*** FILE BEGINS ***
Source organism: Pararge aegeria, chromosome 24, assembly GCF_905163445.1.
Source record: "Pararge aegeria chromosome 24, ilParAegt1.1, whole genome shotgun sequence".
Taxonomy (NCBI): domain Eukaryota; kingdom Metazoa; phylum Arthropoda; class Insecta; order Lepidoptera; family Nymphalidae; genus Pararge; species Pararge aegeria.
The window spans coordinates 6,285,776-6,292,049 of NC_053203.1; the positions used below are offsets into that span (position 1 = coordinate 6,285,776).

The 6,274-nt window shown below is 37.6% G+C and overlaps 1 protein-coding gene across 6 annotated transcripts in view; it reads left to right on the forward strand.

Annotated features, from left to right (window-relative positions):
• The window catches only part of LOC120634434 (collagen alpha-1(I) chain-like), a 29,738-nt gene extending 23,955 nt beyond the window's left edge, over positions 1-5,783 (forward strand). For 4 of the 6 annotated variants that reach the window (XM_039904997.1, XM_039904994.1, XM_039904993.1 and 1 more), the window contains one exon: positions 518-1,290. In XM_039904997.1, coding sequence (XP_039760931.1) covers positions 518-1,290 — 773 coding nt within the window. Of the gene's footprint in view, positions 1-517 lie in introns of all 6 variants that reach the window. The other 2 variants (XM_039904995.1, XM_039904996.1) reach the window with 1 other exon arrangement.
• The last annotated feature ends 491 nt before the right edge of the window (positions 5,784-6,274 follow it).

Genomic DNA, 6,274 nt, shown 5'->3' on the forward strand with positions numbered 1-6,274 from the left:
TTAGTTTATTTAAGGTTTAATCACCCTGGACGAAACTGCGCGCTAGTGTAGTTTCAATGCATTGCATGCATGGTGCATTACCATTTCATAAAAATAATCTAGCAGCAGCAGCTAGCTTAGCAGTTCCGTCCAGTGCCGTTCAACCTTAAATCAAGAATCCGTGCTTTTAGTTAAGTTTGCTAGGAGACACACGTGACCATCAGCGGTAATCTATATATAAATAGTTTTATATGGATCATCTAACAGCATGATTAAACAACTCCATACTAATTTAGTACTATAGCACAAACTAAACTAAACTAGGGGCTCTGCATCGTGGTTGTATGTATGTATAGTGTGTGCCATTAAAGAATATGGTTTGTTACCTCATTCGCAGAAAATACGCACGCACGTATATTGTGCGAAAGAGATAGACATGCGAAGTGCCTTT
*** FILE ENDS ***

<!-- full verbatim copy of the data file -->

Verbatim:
Source organism: Pararge aegeria, chromosome 24, assembly GCF_905163445.1.
Source record: "Pararge aegeria chromosome 24, ilParAegt1.1, whole genome shotgun sequence".
Taxonomy (NCBI): domain Eukaryota; kingdom Metazoa; phylum Arthropoda; class Insecta; order Lepidoptera; family Nymphalidae; genus Pararge; species Pararge aegeria.
The window spans coordinates 6,285,776-6,292,049 of NC_053203.1; the positions used below are offsets into that span (position 1 = coordinate 6,285,776).

The 6,274-nt window shown below is 37.6% G+C and overlaps 1 protein-coding gene across 6 annotated transcripts in view; it reads left to right on the forward strand.

Annotated features, from left to right (window-relative positions):
• The window catches only part of LOC120634434 (collagen alpha-1(I) chain-like), a 29,738-nt gene extending 23,955 nt beyond the window's left edge, over positions 1-5,783 (forward strand). For 4 of the 6 annotated variants that reach the window (XM_039904997.1, XM_039904994.1, XM_039904993.1 and 1 more), the window contains one exon: positions 518-1,290. In XM_039904997.1, coding sequence (XP_039760931.1) covers positions 518-1,290 — 773 coding nt within the window. Of the gene's footprint in view, positions 1-517 lie in introns of all 6 variants that reach the window. The other 2 variants (XM_039904995.1, XM_039904996.1) reach the window with 1 other exon arrangement.
• The last annotated feature ends 491 nt before the right edge of the window (positions 5,784-6,274 follow it).

Genomic DNA, 6,274 nt, shown 5'->3' on the forward strand with positions numbered 1-6,274 from the left:
TTAGTTTATTTAAGGTTTAATCACCCTGGACGAAACTGCGCGCTAGTGTAGTTTCAATGCATTGCATGCATGGTGCATTACCATTTCATAAAAATAATCTAGCAGCAGCAGCTAGCTTAGCAGTTCCGTCCAGTGCCGTTCAACCTTAAATCAAGAATCCGTGCTTTTAGTTAAGTTTGCTAGGAGACACACGTGACCATCAGCGGTAATCTATATATAAATAGTTTTATATGGATCATCTAACAGCATGATTAAACAACTCCATACTAATTTAGTACTATAGCACAAACTAAACTAAACTAGGGGCTCTGCATCGTGGTTGTATGTATGTATAGTGTGTGCCATTAAAGAATATGGTTTGTTACCTCATTCGCAGAAAATACGCACGCACGTATATTGTGCGAAAGAGATAGACATGCGAAGTGCCTTT